Sit back, put a weird looking helmet on your face and embrace the future
Reporter: Joe Carey | Sub-Editor: Jack Leslie
PlayStation VR isn’t the first virtual reality headset ever made, but it is the first with the potential to get in the hands of mass-market consumers. The device went on sale this month and the Voice of London got the chance to have dogfights in space, drive a supercar and be submerged deep in the ocean: all in virtual reality. We also spoke with Brett Phipps, games editor at Trusted Reviews, on why VR is something you need to try.
Most people who haven’t tried a VR headset see it as a gimmick akin to motion controls and 3D televisions a few years back, I was one of them. But VR is the first big change to gaming since the transition from two to three dimensions were made during the 1990s. Experiences are fundamentally changed when you’re given this level of immersion — these headsets are the first steps of VR and they’re already tricking our brains into thinking we’re places that are completely fictional. “You can be sat in the driver’s seat racing and you can look out the windows, look out the rear view mirrors. It’s a much more immersive way to play games.” says Phipps.
Just taking a look at the headset gives off the impression you’ve jumped into the future — the PlayStation VR headset is made almost entirely of plastic but still manages to deliver a feeling of ruggedness that will stop you using the device like it’s made of glass. The headset isn’t intimidating either, it gives off an approachable feel with its blue lights and cushion for your head to rest on. This is also an incredibly comfy headset.
At the first test event we visited, the instructor put the headset on me within seconds, using the button below the screen to adjust where the eyepiece came to my face and the wheel on the back to make sure it rested securely on my head, you really can get this headset on quickly. The next day I put the headset on myself with similar ease.
Sony have even taken into account those who wear glasses as Phipps described: “I find it the most comfortable one (VR headset) because it’s sitting on your forehead, it’s the only one I can wear glasses with and still feel comfortable.”
Not only is PlayStation VR the most comfortable headset on the market, but it’s also got some of the best exclusives too: Batman Arkham VR, Driveclub VR and PlayStation VR Worlds are just some of the awesome games available at launch. Putting the cowl on and becoming the Dark Knight or taking a Ferrari for a spin in VR will get a smile on your face quicker than a child on Christmas. You could feel the palpable excitement in the air about the future of technology on both days of VR testing — after seeing what this technology can do everyone is wanting a headset of their own.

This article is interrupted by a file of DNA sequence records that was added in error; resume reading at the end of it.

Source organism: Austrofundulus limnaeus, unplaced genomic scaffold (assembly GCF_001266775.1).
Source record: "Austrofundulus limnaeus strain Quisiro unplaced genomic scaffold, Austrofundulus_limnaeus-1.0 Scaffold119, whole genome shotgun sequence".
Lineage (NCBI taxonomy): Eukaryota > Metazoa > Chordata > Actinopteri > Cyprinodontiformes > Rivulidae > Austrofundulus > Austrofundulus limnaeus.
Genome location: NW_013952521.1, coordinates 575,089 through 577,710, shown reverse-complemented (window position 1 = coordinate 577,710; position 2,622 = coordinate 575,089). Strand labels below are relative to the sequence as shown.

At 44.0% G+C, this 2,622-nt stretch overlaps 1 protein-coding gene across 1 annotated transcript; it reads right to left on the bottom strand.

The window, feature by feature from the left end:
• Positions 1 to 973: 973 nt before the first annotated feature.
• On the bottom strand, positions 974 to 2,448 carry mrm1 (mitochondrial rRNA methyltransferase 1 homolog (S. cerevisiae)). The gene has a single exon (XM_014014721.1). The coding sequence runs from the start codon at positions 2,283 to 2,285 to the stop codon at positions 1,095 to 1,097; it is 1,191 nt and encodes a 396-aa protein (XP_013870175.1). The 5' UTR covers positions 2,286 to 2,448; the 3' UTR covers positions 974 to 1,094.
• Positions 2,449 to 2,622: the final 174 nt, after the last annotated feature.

Phipps similarly agreed that the launch lineup of games is stellar: “Rez Infinite is definitely the shining star of the bunch, that’s incredible to play, it’s so good. Anyone who likes Batman will really enjoy Batman: Arkham VR, that’s another really, really good game. I haven’t had a chance to play much of RIGS, but what I have played I really enjoyed.”
What’s most exciting about this headset is that it only costs £400 — because most people will need the added camera and motion controllers. This is considerably cheaper than the two other competitors on the market with the Oculus Rift costing £550 and the HTC Vive coming in at £800. This is assuming you already have a PC capable of running the hardware too. The best thing about this kind of VR is it runs on a box you probably already own.
Although you really do have to try virtual reality yourself to understand why it’s so hot at the moment, let me take you through my Driveclub VR experience:
I put my headset on and I’m sitting in the driver’s seat of a Ferrari FF. I look at the detail on the steering wheel, then set my sights on the passenger and back seats, taking in the leather detailing that sits in the extremely flashy interior. I then look to my left and right to see the cars I’m up against — before I know it I’m launching off the line and hearing the 6.3-litre V12 roar as I execute well timed flappy-panel gear changes that sit on the racing wheel I’m using to hurl the Ferrari around bends. Initially doing all this in virtual reality throws my body off — my eyes think I’m racing alongside the coast of a beautiful European city while my body is questioning why it’s not being thrown around if I’m cornering at 70mph.